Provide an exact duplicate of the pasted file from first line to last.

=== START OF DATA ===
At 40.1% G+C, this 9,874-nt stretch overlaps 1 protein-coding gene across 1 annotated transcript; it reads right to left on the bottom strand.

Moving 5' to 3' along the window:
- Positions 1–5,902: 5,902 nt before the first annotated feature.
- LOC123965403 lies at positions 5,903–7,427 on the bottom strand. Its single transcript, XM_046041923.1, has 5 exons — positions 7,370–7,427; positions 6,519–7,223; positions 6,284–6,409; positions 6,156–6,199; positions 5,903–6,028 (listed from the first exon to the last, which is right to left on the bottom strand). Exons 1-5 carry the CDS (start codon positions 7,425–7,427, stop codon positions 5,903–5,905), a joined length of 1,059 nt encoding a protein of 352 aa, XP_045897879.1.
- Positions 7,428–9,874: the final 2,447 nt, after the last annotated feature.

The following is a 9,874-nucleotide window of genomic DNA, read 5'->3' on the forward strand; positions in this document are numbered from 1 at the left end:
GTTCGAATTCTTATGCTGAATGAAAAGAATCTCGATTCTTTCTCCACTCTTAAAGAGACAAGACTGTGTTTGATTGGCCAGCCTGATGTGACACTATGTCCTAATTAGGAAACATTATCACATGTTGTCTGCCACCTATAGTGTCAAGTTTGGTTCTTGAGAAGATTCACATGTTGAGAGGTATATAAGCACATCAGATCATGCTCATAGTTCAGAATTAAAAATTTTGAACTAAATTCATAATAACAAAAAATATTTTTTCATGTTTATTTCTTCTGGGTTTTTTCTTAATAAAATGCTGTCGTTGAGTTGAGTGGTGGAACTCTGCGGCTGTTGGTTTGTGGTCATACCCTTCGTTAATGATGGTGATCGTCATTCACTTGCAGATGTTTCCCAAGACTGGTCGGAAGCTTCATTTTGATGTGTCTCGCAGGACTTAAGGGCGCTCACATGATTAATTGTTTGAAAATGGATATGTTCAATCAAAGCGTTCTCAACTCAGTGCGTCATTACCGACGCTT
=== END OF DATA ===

At 40.1% G+C, this 9,874-nt stretch overlaps 1 protein-coding gene across 1 annotated transcript; it reads right to left on the bottom strand.

Moving 5' to 3' along the window:
- Positions 1–5,902: 5,902 nt before the first annotated feature.
- LOC123965403 lies at positions 5,903–7,427 on the bottom strand. Its single transcript, XM_046041923.1, has 5 exons — positions 7,370–7,427; positions 6,519–7,223; positions 6,284–6,409; positions 6,156–6,199; positions 5,903–6,028 (listed from the first exon to the last, which is right to left on the bottom strand). Exons 1-5 carry the CDS (start codon positions 7,425–7,427, stop codon positions 5,903–5,905), a joined length of 1,059 nt encoding a protein of 352 aa, XP_045897879.1.
- Positions 7,428–9,874: the final 2,447 nt, after the last annotated feature.

The following is a 9,874-nucleotide window of genomic DNA, read 5'->3' on the forward strand; positions in this document are numbered from 1 at the left end:
GTTCGAATTCTTATGCTGAATGAAAAGAATCTCGATTCTTTCTCCACTCTTAAAGAGACAAGACTGTGTTTGATTGGCCAGCCTGATGTGACACTATGTCCTAATTAGGAAACATTATCACATGTTGTCTGCCACCTATAGTGTCAAGTTTGGTTCTTGAGAAGATTCACATGTTGAGAGGTATATAAGCACATCAGATCATGCTCATAGTTCAGAATTAAAAATTTTGAACTAAATTCATAATAACAAAAAATATTTTTTCATGTTTATTTCTTCTGGGTTTTTTCTTAATAAAATGCTGTCGTTGAGTTGAGTGGTGGAACTCTGCGGCTGTTGGTTTGTGGTCATACCCTTCGTTAATGATGGTGATCGTCATTCACTTGCAGATGTTTCCCAAGACTGGTCGGAAGCTTCATTTTGATGTGTCTCGCAGGACTTAAGGGCGCTCACATGATTAATTGTTTGAAAATGGATATGTTCAATCAAAGCGTTCTCAACTCAGTGCGTCATTACCGACGCTT